Jeff Jagodzinski was fired by the Tampa Bay Buccaneers yesterday. For those who haven’t heard of him, let me fill you in. “Coach Jags” spent two years coaching Boston College and did so well that NFL head coaching positions seemed attainable. That was clearly his ambition, and the timing must have felt right.

The problem was that Boston College thought it violated his contract, so they warned him that if he even interviewed with the New York Jets, he would be fired. Jags took a gamble that they were bluffing… and ended up looking for a new job. He ended up with neither. But it still worked out for him: in January, he was hired as an assistant coach in the NFL. He made it to the upper levels, just not his dream job.

Now Jagodzinski has been fired from two jobs in 10 months. That’s gotta hurt the resume.

What can we learn from him? Ambition can be a blessing and a curse. That drive for achievement has to be tempered with wisdom, council and patience. It’s always better to be asked to take a position than to ask for it. See Luke 14, especially verse 11:

For those who exalt themselves will be humbled, and those who humble themselves will be exalted.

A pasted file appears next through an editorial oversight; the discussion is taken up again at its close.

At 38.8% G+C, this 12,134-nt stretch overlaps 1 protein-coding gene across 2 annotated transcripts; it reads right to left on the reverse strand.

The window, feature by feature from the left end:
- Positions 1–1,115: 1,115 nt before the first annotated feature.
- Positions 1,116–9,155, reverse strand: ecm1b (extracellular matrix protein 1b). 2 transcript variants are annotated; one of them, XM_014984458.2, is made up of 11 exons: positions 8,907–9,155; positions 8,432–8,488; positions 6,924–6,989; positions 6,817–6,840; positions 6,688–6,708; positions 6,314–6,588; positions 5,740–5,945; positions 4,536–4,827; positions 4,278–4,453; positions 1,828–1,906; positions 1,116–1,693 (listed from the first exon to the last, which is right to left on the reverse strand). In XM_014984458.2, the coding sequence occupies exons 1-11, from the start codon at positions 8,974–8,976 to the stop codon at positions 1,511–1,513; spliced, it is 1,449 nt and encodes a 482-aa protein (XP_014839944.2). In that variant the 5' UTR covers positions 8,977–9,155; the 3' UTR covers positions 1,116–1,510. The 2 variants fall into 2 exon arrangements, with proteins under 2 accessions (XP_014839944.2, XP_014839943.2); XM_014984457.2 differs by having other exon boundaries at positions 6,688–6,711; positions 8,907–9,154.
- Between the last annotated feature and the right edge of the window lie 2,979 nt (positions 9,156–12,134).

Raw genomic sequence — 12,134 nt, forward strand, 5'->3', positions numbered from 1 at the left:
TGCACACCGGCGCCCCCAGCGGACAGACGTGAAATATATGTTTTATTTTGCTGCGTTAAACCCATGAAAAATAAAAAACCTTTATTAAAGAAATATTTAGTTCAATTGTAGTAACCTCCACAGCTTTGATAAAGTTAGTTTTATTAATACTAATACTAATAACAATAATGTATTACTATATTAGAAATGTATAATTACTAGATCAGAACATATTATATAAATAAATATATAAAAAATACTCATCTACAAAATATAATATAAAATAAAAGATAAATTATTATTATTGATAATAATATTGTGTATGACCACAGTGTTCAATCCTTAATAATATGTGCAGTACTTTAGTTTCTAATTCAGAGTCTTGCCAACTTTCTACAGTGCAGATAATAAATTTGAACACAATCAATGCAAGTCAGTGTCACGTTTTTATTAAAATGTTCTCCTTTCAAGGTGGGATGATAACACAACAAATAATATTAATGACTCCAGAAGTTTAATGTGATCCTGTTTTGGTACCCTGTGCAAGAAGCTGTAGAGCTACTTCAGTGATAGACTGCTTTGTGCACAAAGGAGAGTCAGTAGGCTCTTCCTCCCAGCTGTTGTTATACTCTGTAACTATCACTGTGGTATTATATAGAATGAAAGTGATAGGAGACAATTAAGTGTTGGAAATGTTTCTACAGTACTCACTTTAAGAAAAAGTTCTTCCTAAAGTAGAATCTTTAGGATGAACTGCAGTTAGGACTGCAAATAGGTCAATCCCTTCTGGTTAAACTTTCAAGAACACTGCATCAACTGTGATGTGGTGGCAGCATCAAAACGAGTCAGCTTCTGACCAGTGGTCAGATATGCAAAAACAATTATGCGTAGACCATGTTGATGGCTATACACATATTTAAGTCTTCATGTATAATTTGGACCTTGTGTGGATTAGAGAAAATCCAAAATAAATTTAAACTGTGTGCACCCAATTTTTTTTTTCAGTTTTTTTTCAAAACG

I hope Jagodzinski learns from George O’Leary, coach of the UCF Golden Knights. O’Leary had a similar moment: a chance to jump to his dream job at Notre Dame. When that dream came crashing down after two days because of an error in judgment early in his career (stacking his resume), UCF eventually gave him a chance. He’s now diligently working his way back. He hasn’t had a lot of bigger schools calling, but he doesn’t seem discontent where he is. He’s pouring himself into his job and his student-athletes, and I think his reputation is recovering. Jags looks younger than O’Leary. I hope he can follow the same route. Perhaps the right opportunity will come around again someday… if he just has patience.

That’s the view from the back row, as football season begins — the most wonderful season of all.